(j3.2006) 14-010

Malcolm Cohen malcolm
Sat Jan 25 22:08:48 EST 2014

Van Snyder wrote:
>Now that we've obsolesced the FORALL statement and construct in favor of
>DO CONCURRENT, we no longer have an equivalent as terse as a FORALL

Except that we do.  It will be obsolescent, not deleted.  "Now" it is not 
even obsolescent!

>As feature creep, could we propose a CONCURRENT statement,
> for consideration at the June WG5 meeting?

For stuff like
   CONCURRENT(i=1:n) a(i) = i
is not terser than
   DO i=1,n; a(i) = i; ENDDO
and only slightly terser than
   DO CONCURRENT(i=1:n); a(i) = i; ENDDO

There is no increase in expressive power, making this suggested feature very 
low bang-for-the-buck.

I also agree with Bill that it is adding a wart; to my mind, 2 warts:
(1) omitting the "DO" before "CONCURRENT" is inconsistent syntax - there is 
no CONCURRENT construct;
(2) having a statement form of DO CONCURRENT, but not of DO WHILE, DO 
forever, or DO loop-control, would be a massive hideous carbuncle on the 

If we want brevity let's instead add the synonymic keywords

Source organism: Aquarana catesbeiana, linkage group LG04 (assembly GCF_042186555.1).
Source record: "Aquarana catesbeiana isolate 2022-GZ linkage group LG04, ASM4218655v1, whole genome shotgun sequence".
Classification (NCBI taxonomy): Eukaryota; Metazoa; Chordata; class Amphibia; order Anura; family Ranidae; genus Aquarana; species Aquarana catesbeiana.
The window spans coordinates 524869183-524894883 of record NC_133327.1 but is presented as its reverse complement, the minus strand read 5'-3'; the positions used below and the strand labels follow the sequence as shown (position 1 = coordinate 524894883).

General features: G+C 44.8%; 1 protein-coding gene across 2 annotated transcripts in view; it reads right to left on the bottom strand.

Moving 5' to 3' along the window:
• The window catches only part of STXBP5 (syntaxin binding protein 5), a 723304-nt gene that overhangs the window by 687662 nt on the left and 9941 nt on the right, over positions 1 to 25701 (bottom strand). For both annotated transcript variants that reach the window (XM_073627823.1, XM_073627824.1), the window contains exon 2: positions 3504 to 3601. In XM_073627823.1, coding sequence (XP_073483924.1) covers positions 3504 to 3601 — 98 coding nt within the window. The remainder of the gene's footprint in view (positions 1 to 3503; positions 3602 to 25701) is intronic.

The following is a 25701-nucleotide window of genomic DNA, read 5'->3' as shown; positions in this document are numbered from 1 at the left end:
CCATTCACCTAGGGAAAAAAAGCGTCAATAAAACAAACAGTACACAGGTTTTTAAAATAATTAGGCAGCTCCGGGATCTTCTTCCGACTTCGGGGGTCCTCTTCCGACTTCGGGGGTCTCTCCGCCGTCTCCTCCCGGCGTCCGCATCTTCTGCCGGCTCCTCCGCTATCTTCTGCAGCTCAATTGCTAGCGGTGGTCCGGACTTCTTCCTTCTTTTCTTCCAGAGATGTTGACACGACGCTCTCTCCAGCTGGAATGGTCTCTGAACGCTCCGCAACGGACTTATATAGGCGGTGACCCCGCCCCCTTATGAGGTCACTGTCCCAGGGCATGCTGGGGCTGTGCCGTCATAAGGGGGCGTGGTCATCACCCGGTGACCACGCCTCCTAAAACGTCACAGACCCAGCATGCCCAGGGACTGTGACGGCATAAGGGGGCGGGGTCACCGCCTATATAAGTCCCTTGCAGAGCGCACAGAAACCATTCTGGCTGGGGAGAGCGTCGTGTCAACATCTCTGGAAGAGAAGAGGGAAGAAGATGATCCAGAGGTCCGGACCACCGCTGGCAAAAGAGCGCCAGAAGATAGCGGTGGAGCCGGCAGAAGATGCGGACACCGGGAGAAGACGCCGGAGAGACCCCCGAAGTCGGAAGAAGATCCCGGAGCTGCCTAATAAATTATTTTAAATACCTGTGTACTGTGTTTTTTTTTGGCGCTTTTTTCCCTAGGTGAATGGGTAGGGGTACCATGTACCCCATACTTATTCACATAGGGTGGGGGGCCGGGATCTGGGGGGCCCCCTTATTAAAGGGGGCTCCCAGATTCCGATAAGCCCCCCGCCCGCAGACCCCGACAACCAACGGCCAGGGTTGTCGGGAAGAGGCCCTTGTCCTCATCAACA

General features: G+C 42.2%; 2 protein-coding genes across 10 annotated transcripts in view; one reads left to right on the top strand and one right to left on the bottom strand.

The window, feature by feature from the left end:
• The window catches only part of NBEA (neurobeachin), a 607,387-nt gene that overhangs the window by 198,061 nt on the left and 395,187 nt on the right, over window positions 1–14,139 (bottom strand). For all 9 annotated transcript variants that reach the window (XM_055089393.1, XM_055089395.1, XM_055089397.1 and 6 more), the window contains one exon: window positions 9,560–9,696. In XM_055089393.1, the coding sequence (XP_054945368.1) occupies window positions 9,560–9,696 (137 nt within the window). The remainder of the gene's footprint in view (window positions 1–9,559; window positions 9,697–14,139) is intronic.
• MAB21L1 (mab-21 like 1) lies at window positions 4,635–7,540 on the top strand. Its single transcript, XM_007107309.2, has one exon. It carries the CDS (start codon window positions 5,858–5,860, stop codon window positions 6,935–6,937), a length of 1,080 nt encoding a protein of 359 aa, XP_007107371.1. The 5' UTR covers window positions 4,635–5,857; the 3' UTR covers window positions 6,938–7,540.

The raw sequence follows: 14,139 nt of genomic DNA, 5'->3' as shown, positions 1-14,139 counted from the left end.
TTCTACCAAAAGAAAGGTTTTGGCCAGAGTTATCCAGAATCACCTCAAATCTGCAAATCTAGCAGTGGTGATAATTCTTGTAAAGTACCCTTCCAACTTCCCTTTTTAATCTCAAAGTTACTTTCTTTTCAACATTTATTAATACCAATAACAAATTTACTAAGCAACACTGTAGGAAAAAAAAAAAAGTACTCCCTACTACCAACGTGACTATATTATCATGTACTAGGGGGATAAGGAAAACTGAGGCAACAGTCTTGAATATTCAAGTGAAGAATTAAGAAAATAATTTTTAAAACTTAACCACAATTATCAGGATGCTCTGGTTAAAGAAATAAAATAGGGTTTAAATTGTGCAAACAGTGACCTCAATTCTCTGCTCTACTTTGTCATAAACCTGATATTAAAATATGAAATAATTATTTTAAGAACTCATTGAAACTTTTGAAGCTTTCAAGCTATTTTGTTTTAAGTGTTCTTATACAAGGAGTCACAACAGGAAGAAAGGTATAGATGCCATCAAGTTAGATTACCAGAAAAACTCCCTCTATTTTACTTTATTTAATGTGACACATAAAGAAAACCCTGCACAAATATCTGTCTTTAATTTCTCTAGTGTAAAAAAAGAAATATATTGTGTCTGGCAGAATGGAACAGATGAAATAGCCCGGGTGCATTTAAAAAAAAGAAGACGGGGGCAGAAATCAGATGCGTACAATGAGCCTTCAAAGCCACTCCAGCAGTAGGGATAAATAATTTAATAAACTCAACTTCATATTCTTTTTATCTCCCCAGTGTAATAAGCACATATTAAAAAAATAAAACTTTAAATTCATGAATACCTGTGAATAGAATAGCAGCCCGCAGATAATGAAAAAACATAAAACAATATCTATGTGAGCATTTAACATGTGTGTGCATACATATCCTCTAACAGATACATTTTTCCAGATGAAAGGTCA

OD === ENDDO
  FI === ENDIF
etc..  Or if that's not concise enough, how about
  } === end whatever the innermost scoping unit or construct is.

Robert Corbett wrote:
>I would not mind retaining FORALL statements.  They offer
>most of the useful functionality of FORALL constructs
>without much of the complexity of FORALL constructs,
>regarding both implementation and comprehension.

I dispute that there would be any saving of complexity here at all.

>I would like to get rid of the WHERE construct.  While
>the WHERE construct is not as bad as the FORALL
>construct, it has much of the same complexity.


There are fairly simple transformations to turn a FORALL construct into a 
sequence of FORALL statements.  Similarly (but differently), for turning a 
WHERE construct into a sequence of WHERE statements.

But such transformations frequently lose performance (often badly). 
Requiring the user to write the low-performance version is not an obviously 
winning strategy.

Turning that sequence of FORALL/WHERE statements back into a construct, i.e. 
fusing the loops which might be thought desirable for performance, is 
harder.  Not much harder perhaps in many cases, but certainly no easier. 
And the code is harder to understand!

Complaining that a WHERE construct with multiple assignment is more 
complicated than a single WHERE statement would be rather missing the point, 
since the alternative is not a single WHERE statement but multiple ones --  
so the fusion analysis has to prove that the masks are identical.  Except 
when they are not (ELSEWHERE and nested WHERE) where instead you have to do 
more sophisticated analysis.

In my opinion it is the statement form of WHERE that is obsolescent, if 
anything is.  And (obviously) FORALL in all its variations.


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